Considering these conflicts as case studies, one notes both commonalities and divergences in the practical employment of space assets. Both cases underline the significance of space-based ISR; however, the nature of the adversaries—state vs non-state actors—and the types of warfare—conventional vs asymmetric—have led to differing applications and varying effectiveness. While Ukraine has used commercial satellites to counter a technologically superior adversary, Israel’s challenges have been countering non-state actors, who employ far less sophisticated technology and more elusive tactics. The contrast highlights space-based surveillance’s versatile but not omnipotent nature in modern warfare. This fact underscores the necessity for a hybrid approach towards acquiring actionable intelligence, augmenting space intelligence with on-ground human intelligence and real-time data analytics to address the challenges faced by space-based ISR.

Furthermore, a nuanced analysis of the role played by space assets in contemporary conflicts highlights two critical aspects: the broader disruptive impact of the interplay of technology and geopolitics as the commercialization of space continues with the proliferation of small and redundant mega-constellations such as that of Starlink. However, the increasing accessibility of space-based ISR capabilities will likely lead to widespread reliance on space assets in worldwide conflicts, necessitating new military strategies, and requiring international oversight for monitoring their proliferation and addressing the resulting geopolitical ramifications.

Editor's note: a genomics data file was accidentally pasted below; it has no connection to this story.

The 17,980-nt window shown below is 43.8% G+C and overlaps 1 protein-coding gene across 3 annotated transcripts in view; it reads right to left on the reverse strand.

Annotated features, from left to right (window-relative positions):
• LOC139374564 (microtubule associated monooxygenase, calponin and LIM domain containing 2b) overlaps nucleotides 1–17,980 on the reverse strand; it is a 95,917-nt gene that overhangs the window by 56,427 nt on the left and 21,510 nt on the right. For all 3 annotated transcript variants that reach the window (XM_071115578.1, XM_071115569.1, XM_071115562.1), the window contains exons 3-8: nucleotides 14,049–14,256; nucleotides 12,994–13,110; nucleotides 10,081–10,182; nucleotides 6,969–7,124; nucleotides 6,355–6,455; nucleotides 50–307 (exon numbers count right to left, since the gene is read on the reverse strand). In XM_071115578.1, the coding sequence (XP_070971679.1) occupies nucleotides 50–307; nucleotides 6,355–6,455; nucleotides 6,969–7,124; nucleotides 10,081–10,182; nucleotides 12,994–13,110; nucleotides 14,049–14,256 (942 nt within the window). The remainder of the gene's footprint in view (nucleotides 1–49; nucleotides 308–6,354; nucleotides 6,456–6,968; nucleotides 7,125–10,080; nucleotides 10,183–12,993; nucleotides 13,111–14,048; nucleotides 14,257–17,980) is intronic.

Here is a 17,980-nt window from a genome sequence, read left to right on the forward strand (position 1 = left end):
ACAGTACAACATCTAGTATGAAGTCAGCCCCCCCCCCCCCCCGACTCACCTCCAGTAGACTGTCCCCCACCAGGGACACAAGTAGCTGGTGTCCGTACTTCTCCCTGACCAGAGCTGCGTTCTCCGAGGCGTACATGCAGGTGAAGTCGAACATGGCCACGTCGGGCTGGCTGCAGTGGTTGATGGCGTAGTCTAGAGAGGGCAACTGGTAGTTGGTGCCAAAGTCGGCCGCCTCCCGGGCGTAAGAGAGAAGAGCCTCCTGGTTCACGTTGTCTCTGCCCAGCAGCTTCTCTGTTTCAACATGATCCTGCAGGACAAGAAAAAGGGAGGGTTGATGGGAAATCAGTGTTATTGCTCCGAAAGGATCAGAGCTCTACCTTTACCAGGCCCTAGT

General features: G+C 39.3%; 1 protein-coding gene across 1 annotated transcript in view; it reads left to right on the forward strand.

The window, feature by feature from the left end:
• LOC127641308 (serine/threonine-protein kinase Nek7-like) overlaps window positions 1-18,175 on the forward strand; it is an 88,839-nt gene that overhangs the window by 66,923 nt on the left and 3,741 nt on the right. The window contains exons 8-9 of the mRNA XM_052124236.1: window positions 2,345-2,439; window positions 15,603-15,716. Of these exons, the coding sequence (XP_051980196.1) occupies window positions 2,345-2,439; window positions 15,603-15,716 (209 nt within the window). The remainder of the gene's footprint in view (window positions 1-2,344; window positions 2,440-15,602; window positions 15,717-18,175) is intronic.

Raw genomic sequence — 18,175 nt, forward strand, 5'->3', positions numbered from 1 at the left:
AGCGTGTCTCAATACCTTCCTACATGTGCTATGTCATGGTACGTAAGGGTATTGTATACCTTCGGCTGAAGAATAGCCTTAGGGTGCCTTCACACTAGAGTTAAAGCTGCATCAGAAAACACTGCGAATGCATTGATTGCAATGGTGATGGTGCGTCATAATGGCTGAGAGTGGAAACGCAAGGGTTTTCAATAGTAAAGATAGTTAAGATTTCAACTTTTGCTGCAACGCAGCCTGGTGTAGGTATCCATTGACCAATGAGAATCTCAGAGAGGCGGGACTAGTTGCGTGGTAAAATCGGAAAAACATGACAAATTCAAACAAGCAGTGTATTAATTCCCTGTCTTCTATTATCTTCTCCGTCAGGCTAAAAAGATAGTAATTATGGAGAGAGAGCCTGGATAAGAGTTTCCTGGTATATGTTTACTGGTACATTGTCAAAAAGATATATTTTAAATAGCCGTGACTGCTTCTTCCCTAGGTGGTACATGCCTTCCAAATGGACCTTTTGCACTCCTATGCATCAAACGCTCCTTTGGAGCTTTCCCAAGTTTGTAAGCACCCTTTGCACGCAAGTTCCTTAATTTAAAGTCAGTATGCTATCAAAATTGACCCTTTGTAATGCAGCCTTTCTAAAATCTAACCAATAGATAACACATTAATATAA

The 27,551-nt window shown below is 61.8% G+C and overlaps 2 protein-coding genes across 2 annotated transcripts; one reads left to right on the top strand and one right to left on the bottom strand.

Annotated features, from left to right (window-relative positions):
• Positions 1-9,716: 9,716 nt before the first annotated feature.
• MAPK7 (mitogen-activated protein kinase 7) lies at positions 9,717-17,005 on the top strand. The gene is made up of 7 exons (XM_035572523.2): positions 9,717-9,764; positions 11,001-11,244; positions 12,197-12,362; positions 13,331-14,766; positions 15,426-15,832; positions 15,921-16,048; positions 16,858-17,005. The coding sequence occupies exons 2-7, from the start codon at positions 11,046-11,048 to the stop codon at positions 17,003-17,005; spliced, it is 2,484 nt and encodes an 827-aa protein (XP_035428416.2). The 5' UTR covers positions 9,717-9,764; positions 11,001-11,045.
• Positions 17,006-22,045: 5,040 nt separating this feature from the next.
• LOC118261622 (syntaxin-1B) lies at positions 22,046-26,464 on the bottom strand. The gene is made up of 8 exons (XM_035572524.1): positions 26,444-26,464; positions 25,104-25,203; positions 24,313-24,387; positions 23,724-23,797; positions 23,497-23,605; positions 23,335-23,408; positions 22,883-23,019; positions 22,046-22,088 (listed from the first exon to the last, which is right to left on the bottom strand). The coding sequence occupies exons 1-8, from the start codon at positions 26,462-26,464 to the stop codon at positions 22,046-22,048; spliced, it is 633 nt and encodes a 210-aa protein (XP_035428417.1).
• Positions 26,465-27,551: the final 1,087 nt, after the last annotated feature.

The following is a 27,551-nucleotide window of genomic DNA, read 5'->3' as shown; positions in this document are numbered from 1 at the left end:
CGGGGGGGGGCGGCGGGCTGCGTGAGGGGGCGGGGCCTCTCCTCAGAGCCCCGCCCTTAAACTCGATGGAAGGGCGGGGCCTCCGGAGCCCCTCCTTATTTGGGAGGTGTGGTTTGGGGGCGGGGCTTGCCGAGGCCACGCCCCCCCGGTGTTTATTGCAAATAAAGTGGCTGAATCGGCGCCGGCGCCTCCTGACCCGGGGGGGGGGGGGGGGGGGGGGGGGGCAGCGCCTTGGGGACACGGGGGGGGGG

Commercial satellite imagery is another essential facet of modern conflicts. The provision of unrestricted imagery in Ukraine has been pivotal in rallying global support against Russian aggression by exposing Russian atrocities and resulting devastation. In contrast, the US had restricted the sale of advanced commercial imagery in Israel that would shed light on Israel’s destruction in Gaza, further negatively impacting global perceptions. The differing US policies towards allowing and restricting satellite imagery in Ukraine and Israel highlight the intersection of technology and varying geopolitical interests in modern warfare.

In light of these conflicts, it is clear that space-based surveillance and reconnaissance are not just tools of warfare but pivotal elements in the broader strategic and geopolitical calculus of nations. However, the commercialization of space-based ISR and the increasing access to high-resolution satellite imagery represents a double-edged sword, accompanying opportunities and challenges depending on whether they advance or undermine a state’s interests. As the world navigates the collective challenges confronted in space, the final frontier, a collaborative and regulated approach to space operations, will ensure global stability by responsibly harnessing the potential of space-based assets.


About Syed Mustafa Bilal 1 Article
Mustafa Bilal is a researcher at the Centre for Aerospace and Security Studies (CASS), Lahore, Pakistan. He can be reached at [email protected]